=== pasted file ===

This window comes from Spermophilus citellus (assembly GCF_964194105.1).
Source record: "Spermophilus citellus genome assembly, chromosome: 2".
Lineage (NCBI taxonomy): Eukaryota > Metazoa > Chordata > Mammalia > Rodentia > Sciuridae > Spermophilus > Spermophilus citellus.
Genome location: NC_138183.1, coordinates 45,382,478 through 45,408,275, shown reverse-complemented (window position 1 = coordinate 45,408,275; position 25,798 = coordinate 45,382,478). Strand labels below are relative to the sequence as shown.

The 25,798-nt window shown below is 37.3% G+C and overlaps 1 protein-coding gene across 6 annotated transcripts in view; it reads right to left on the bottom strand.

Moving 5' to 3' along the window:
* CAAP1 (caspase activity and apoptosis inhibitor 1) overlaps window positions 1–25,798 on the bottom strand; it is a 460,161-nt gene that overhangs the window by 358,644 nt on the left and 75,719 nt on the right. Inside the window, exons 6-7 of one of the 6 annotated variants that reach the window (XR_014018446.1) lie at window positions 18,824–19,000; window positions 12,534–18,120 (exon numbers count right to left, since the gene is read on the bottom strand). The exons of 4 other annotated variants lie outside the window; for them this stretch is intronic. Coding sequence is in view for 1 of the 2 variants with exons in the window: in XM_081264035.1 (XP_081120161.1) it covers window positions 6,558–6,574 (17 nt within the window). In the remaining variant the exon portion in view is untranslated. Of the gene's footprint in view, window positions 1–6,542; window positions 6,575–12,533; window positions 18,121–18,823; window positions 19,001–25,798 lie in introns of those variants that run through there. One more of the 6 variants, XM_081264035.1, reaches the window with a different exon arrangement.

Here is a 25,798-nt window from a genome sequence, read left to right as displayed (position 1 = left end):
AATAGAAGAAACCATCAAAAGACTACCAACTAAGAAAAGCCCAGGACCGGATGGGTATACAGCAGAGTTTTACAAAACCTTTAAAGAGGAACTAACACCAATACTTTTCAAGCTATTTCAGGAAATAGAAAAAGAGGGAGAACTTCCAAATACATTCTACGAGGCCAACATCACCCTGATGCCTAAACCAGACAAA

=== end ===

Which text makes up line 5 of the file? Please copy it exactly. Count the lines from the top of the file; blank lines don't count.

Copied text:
The 25,798-nt window shown below is 37.3% G+C and overlaps 1 protein-coding gene across 6 annotated transcripts in view; it reads right to left on the bottom strand.